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Cork oak forests have to be managed about for 60 years before they produce high-quality cork. A lot of low quality cork is produced during this time, and there is little demand for it as a product. In Catalonia, lack of economic incentive means forests are left unmanaged and this has led to large forest fires. The Catalan Cork Institute has found a use for low quality cork (including the burnt cork) - 3D printing.
Over the years, Catalan forests have been ravaged by large forest fires. These fires left behind huge amounts of burnt cork oak groves. Research had shown that the burnt cork can be used in new applications, such as 3D printing, as so this brought about an opportunity for the forest managers to still make a profit from these areas and to manage them again in following years.
Another source of this raw material is from the cork stopper industry. Cork oak is a typical product of the Mediterranean forest. However, it takes many years for the trees to be mature enough to provide cork of a quality which is suitable for the cork stopper industry. When the oak tree is 35-40 years old, the first harvesting of cork (removal of the bark) can be done. Then, after a further 9-14 years the bark will be harvested again. But it is not until the third harvesting another 9-14 years later that the bark harvested can be used in its entirety for the cork stopper industry. So, tons of low quality cork are generated every year.
“One of the main problems of cork forests is the lack of productivity of good quality cork, and therefore, a big quantity of cork is not useful for cork-stoppers fabrication. For this reason, many forest owners don’t manage their forests, this can lead to abandonment and forest fires or just a reduction in cork production. If we are able to create a new use for this low-quality cork, forest owners would have an economic incentive to manage their forest.” Says Albert Hereu, Director of Catalan Cork Institute.
3D printing is a new technology for making objects by building up layers of a given material, usually plastic or metal. The material is fed into 3D printers in the form of a filament, which is heated so that it liquefies and then solidifies one layer at a time.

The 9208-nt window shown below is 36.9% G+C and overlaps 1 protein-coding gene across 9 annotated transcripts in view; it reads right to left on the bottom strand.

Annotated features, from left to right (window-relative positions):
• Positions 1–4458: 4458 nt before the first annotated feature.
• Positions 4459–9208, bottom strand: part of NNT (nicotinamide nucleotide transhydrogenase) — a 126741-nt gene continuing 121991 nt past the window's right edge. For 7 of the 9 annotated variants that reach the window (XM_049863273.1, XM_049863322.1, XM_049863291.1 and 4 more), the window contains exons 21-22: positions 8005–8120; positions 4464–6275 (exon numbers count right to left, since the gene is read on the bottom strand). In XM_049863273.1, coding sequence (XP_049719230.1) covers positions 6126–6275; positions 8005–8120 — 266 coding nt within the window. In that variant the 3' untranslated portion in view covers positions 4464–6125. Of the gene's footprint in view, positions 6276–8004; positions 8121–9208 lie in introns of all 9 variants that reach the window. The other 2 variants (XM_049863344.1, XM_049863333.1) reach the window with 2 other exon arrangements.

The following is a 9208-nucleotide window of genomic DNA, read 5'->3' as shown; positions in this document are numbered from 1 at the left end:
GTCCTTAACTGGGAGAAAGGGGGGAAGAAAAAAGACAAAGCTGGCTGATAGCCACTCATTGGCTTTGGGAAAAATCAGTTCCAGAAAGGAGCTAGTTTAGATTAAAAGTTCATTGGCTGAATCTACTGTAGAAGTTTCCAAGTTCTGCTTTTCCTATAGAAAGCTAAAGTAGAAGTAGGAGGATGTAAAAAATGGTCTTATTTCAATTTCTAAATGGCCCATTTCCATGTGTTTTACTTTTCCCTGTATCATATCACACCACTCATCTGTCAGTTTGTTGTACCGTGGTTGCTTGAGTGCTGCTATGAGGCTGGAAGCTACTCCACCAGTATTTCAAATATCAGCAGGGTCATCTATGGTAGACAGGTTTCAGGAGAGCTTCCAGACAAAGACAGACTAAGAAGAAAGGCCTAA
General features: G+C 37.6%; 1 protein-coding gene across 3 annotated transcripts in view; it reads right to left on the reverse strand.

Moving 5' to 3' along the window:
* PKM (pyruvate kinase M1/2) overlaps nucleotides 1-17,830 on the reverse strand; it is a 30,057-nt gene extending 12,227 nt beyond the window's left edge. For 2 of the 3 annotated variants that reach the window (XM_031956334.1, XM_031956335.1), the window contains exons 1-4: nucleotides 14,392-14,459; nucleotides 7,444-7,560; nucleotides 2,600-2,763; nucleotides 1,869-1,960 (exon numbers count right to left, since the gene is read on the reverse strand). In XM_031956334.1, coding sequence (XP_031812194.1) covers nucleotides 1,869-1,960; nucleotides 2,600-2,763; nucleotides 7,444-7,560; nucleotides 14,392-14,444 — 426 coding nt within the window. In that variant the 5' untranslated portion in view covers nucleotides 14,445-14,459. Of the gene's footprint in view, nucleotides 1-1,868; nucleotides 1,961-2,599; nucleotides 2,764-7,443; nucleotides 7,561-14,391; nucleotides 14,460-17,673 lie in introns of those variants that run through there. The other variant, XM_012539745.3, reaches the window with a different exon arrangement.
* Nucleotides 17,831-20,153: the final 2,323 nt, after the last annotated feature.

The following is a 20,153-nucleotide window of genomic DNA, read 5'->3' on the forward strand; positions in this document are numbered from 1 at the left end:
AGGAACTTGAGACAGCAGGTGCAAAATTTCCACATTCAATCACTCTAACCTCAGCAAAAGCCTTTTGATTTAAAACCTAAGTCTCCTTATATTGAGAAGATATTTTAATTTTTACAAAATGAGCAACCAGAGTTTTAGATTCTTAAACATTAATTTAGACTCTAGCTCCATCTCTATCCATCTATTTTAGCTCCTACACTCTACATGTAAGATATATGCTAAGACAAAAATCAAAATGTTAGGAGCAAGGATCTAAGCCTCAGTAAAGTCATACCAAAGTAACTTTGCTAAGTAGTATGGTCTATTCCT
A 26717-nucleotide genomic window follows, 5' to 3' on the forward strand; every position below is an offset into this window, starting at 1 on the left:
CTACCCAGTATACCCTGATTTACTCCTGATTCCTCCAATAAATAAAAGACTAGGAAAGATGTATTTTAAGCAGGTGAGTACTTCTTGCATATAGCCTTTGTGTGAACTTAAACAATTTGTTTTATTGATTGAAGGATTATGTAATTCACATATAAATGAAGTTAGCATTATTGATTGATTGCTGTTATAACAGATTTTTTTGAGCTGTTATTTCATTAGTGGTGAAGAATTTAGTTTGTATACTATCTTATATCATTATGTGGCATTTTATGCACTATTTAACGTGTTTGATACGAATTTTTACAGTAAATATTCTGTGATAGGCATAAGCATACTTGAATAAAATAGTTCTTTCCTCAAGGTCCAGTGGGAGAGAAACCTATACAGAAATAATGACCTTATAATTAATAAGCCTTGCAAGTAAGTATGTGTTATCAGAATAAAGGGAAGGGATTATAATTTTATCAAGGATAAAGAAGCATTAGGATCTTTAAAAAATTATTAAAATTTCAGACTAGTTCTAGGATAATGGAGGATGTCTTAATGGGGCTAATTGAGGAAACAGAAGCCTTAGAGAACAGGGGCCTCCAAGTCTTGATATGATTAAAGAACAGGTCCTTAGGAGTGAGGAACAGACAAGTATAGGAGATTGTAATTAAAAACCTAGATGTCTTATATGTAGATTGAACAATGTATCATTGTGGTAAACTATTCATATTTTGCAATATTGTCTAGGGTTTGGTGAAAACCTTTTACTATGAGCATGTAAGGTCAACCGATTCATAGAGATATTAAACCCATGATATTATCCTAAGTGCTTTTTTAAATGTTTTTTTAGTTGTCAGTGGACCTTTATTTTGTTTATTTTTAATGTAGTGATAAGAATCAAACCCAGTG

Some studies had already been looking into combining a plastic base with wood or coconut fibre to obtain a filament for 3D printing using a natural base.
But in 2016, Catalan Cork Institute began a circular economy project, called 3DCork to create a new filament made up of granulated cork, using even the cork from the burnt forests, and a plant-based plastic. The new material consists of more than 20% of cork mass, and it will be biodegradable and therefore environmentally sustainable.
In this new study, Catalan Cork Institute has shown that a cork-based filament is natural, renewable and biodegradable. Cork has a combination of properties that make it unique and versatile, low in density and high in elasticity, it has high mechanical strength, low thermal and electrical conductivity and a good thermal and acoustic insulation. This material can be used to manufacture any prototypes from cork before a mass production.
“These properties can provide a lot of versatility in terms of 3D printing and they reduce the percentage of other plastic components, and therefore lower the environmental impact.” Says Maria Verdum, technician of R&D Department of Catalan Cork Institute.
Catalan Cork Institute is a semi-public partnership. They promote and develop Catalan Cork sector. Their main aim is raising the value of cork territories, they work on providing services and investigation on cork-stoppers companies and developing new applications of cork and giving value to it.
This case study was presented at the EIP-AGRI workshop ‘New value chains from multifunctional forests’ in Vienna in November 2016. See page 16 of this document
Photos: Catalan Cork Institute (ICSURO)